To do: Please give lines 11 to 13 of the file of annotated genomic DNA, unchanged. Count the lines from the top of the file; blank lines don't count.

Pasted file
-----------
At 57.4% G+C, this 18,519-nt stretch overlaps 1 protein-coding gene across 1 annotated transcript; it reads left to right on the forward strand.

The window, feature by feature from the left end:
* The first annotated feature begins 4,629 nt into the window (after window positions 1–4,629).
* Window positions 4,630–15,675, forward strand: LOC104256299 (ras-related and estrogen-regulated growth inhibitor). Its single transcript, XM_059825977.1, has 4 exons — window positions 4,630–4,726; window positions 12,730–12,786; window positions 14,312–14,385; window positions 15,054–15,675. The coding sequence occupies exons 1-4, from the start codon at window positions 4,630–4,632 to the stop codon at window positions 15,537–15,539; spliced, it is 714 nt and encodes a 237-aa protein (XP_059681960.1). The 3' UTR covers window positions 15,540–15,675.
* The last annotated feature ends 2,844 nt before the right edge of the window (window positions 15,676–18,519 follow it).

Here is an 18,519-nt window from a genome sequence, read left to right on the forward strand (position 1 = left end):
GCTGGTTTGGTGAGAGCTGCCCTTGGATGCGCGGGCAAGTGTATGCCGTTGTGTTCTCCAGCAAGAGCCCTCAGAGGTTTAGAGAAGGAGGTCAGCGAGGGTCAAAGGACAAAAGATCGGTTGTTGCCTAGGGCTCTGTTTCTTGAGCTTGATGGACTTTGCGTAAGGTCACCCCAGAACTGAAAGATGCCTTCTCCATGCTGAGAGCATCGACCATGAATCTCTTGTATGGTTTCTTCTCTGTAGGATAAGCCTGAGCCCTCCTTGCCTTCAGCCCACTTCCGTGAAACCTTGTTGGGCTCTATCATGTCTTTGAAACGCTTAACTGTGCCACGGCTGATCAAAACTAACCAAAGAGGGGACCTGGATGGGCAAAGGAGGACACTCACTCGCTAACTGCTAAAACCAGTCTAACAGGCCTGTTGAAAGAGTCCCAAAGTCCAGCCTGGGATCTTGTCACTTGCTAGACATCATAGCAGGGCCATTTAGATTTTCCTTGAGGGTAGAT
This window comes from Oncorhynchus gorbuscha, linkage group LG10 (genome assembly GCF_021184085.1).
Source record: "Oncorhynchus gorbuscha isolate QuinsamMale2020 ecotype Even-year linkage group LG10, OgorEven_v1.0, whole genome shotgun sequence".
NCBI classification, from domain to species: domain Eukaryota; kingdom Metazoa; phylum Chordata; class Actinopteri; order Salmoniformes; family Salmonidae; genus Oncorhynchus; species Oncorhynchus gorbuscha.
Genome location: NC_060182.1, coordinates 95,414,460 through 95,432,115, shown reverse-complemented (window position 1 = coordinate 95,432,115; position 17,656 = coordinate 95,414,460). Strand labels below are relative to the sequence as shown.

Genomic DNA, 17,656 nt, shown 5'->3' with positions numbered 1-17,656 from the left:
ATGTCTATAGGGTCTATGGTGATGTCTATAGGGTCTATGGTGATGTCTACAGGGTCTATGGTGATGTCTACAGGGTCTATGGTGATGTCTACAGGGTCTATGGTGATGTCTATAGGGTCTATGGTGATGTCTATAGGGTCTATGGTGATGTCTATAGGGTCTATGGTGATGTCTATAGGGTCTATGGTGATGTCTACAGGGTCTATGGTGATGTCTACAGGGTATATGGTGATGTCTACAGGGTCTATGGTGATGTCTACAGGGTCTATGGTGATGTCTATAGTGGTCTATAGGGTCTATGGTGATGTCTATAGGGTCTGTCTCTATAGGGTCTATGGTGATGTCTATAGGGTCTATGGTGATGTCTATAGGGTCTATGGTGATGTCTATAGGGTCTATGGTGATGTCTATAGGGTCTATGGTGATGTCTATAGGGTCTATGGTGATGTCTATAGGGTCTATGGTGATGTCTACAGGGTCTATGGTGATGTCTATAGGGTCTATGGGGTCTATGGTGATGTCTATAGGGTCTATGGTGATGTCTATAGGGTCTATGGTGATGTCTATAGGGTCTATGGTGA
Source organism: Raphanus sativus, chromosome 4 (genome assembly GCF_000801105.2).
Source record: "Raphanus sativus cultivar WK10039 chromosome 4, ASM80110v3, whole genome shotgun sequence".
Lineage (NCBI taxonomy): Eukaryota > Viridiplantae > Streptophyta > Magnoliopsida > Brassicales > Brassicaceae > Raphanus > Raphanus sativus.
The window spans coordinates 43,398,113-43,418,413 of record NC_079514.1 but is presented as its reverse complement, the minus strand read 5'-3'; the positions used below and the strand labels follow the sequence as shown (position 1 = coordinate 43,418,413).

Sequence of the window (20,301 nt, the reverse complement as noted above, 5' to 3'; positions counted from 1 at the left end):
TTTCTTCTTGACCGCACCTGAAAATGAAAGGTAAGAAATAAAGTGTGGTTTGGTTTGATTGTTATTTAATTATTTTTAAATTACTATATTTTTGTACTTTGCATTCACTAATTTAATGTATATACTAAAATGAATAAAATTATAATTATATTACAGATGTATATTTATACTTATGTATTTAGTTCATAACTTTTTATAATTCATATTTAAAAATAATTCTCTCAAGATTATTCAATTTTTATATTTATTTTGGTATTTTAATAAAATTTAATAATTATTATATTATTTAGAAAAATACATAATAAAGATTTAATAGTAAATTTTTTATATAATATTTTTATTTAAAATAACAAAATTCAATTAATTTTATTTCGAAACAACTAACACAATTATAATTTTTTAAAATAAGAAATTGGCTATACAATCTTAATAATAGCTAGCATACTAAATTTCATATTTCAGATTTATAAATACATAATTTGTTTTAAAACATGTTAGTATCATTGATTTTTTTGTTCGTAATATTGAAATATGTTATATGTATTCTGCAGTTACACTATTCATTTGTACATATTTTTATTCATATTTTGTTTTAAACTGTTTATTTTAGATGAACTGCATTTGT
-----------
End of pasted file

Genome location: NC_060182.1, coordinates 95,414,460 through 95,432,115, shown reverse-complemented (window position 1 = coordinate 95,432,115; position 17,656 = coordinate 95,414,460). Strand labels below are relative to the sequence as shown.

Genomic DNA, 17,656 nt, shown 5'->3' with positions numbered 1-17,656 from the left:
ATGTCTATAGGGTCTATGGTGATGTCTATAGGGTCTATGGTGATGTCTACAGGGTCTATGGTGATGTCTACAGGGTCTATGGTGATGTCTACAGGGTCTATGGTGATGTCTATAGGGTCTATGGTGATGTCTATAGGGTCTATGGTGATGTCTATAGGGTCTATGGTGATGTCTATAGGGTCTATGGTGATGTCTACAGGGTCTATGGTGATGTCTACAGGGTATATGGTGATGTCTACAGGGTCTATGGTGATGTCTACAGGGTCTATGGTGATGTCTATAGTGGTCTATAGGGTCTATGGTGATGTCTATAGGGTCTGTCTCTATAGGGTCTATGGTGATGTCTATAGGGTCTATGGTGATGTCTATAGGGTCTATGGTGATGTCTATAGGGTCTATGGTGATGTCTATAGGGTCTATGGTGATGTCTATAGGGTCTATGGTGATGTCTATAGGGTCTATGGTGATGTCTACAGGGTCTATGGTGATGTCTATAGGGTCTATGGGGTCTATGGTGATGTCTATAGGGTCTATGGTGATGTCTATAGGGTCTATGGTGATGTCTATAGGGTCTATGGTGA